Every family therapist has experienced Mom or Dad bring Johnny to therapy because there is something wrong with him. Johnny is misbehaving, he is broken, please fix him! It doesn’t take long for the therapist to discover that Johnny’s behavior is perfectly rational given the system in which he lives. We all adapt to the system in which we live and a crazy system produces crazy behavior as viewed by an outsider. You can’t fix Johnny without fixing the family system, the behavior of Mom and Dad. If you have watched the Dog Whisperer (Cesar911), you have seen an owner bring their wonderful pooch, who may be attacking everyone who comes in the door, to be fixed. It doesn’t take long for Cesar to recognize that the problem is less the dog than the owners. He focuses more on changing their behavior than that of the dog.

In every organization there is a family system, the first learning organization, the group of people on whom we depend the most and who depend on us. It is the group to which we belong, the team, whether the senior management team or the front line team doing the value adding work. The functioning of this team is the key to the functioning of the entire organization. You can’t improve the performance of the organization without improving the behavior and norms of the natural work and leadership teams.

There is some confusion about the nature of work teams. There is no such thing as a totally self-directed or self-managing work team. The senior management team is directed by the owners of the organization and every team below receives direction and operates within boundaries determined at the level above. However, teams may still be empowered and self-directed within those boundaries. The nature of self-direction, the team’s boundaries, is entirely dependent on the context, the nature of work done by those teams as well as their training and leadership.

Coaching these teams requires a different set of skills and a different relationship than coaching individuals to improve immediate performance. It requires observing patterns of group behavior, helping to define roles and responsibilities, and it is here that the problem solving skills and process mapping are most useful. It is the team kata (discipline of practice) more than the individual kata that will determine both the culture and the performance of the organization.

Coaching teams requires a deep understanding of facilitation skills and group dynamics. It also requires the ability to give feedback to a number of different levels of leaders in the organization.Team Kata1

The team is the transition structure between the individual and the culture of the organization and the coach must now demonstrate caring not only for the individual but for the team as a whole, the family unit. She must observe and give feedback to the entire team. And, rather than the five repetitive questions of the Toyota Kata, she needs to move the team and its leaders up a skills hierarchy. The skills of team leadership are more complex than the Kata questions address. I have attempted to provide a definition of the skills, the actions, and the coaching questions in my Team Kata Coaching Map. This is one way of addressing this complexity.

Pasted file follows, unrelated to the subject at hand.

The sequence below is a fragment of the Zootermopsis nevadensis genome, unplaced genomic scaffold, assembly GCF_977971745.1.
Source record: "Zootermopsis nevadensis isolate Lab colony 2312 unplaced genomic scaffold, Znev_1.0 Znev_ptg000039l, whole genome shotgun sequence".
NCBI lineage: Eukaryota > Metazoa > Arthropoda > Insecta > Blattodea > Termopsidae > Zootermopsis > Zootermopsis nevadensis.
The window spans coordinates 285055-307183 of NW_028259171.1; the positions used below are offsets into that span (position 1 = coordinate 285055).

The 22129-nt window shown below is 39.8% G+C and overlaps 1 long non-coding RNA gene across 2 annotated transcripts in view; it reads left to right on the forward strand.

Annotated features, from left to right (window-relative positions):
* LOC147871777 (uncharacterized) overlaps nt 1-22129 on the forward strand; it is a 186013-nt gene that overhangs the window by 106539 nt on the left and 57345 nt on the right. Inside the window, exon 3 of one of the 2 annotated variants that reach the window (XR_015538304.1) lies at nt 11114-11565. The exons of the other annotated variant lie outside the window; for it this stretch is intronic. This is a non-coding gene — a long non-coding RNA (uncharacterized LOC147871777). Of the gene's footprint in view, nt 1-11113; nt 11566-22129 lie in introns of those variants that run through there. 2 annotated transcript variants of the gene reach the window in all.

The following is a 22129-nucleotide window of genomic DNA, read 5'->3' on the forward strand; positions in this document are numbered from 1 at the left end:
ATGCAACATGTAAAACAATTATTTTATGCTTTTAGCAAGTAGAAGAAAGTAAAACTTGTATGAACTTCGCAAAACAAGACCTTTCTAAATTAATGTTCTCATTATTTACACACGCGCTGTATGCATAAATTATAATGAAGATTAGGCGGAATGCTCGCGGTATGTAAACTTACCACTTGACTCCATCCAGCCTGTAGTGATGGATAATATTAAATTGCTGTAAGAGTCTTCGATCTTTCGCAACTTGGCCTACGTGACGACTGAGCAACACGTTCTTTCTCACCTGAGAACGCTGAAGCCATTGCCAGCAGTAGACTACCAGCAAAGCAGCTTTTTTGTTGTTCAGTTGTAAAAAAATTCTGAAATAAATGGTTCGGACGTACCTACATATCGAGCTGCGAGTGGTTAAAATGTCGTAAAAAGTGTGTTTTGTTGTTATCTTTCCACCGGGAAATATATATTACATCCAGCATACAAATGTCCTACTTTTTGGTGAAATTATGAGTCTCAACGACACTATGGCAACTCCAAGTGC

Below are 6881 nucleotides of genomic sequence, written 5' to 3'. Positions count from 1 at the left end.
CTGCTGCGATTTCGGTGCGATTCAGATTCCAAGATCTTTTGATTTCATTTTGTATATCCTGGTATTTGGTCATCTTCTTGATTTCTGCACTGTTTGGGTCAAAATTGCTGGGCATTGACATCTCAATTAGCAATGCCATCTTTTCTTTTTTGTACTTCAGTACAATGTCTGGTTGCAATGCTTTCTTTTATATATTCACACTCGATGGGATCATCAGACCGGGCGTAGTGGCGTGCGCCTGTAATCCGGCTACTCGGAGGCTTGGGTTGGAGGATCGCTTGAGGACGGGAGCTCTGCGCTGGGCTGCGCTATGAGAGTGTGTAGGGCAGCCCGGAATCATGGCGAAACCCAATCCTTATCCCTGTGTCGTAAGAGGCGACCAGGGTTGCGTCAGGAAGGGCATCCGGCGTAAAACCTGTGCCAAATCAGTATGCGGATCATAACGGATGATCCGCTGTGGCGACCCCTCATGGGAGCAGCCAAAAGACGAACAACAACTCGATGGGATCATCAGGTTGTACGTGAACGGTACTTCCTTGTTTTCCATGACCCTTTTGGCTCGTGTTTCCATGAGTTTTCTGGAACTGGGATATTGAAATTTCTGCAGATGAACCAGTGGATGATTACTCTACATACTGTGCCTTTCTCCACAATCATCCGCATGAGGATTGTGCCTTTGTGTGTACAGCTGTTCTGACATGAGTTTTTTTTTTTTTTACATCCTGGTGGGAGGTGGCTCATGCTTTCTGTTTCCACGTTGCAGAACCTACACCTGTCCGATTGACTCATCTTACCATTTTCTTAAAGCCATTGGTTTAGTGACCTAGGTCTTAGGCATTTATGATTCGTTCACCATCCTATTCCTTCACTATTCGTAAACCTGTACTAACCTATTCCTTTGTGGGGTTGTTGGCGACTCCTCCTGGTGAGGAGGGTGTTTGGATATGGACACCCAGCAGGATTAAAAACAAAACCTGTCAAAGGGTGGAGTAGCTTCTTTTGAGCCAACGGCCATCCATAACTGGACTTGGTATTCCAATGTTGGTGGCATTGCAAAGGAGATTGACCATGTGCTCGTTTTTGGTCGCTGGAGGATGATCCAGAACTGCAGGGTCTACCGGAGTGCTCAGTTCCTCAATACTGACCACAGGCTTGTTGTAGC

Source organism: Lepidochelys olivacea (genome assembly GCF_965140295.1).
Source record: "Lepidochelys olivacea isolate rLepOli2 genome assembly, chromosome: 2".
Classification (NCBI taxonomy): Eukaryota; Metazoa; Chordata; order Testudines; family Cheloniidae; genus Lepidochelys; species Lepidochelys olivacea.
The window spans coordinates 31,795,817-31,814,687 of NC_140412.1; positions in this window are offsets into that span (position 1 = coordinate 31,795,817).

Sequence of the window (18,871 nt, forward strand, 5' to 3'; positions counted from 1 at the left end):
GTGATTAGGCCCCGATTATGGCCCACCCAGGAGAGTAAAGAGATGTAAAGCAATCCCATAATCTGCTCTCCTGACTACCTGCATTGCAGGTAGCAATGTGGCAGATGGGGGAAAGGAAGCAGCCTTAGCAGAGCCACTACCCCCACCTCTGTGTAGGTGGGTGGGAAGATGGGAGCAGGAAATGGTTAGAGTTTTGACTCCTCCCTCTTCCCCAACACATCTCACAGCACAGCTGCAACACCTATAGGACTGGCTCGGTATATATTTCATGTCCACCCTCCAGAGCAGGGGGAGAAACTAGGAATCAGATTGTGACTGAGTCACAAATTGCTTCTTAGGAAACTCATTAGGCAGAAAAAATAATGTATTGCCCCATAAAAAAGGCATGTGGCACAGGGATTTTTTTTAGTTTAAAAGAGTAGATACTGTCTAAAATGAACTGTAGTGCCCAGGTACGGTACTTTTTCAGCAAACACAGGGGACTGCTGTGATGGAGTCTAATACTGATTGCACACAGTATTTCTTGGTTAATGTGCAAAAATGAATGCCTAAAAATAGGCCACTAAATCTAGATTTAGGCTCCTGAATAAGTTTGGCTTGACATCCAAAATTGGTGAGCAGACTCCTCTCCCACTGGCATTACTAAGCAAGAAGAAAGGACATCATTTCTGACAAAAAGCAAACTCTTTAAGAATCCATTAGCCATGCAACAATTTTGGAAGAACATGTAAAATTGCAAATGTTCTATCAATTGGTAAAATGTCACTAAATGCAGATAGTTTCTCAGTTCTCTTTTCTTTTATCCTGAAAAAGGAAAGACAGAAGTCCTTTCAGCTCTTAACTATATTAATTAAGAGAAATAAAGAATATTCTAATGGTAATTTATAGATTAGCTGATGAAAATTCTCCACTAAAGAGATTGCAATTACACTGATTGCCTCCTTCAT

3. The Red Zone: Transforming People and Culture

Great athletic coaches, particularly at the high school and college level, are not only concerned with the specific skills that lead to success on the field or court. Duke University’s legendary basketball coach, Coach K (Mike Krzyzewski), always talks about the importance of developing his players as “men”, as well functioning human beings, both on and off the court. He has won the NCAA Championship five times, including this year. His focus on the whole person does not diminish his success at teaching the fundamentals of basketball.

The ongoing relationship between coach and client exists only to address the goals of the client – and so naturally, the client’s life is the focus. (Co-Active Coaching, p8,)

The Red Zone has two dimensions, one is the personal concern for the development of the individual and the second is an understanding of the whole-system of the organization. Coaching to improve each of these require both a mental framework and a set of facilitation skills.

The following section on Helping and Human Relations provides a guide to the skills of coaching individuals with regard to their development as whole persons.

Whole Systems2Addressing the organization as a whole-system requires a different set of skills and a different model of change. Socio-technical systems design, or what I have called Whole-System Architecture, provides a conceptual framework and a process of change, which I have detailed in my Getting to Lean book. Of course there are other frameworks that can be employed. However, the framework must address the systems of the organization such as who gets what information, who makes what decisions, how does the structure support the flow of the work, and whether our capabilities match the changing requirements presented by the external landscape.

The nature of this process and these questions are entirely different from those that address individual habits or the patterns of team behavior. They are analogous to a nation’s tax laws and system of investment and spending, versus a local community’s governance. Too many change efforts that are presented as efforts to change the culture fail to address the systems and structures that reinforce the existing culture and which determine the capabilities of the organization.

Helping and Human Relationship Skills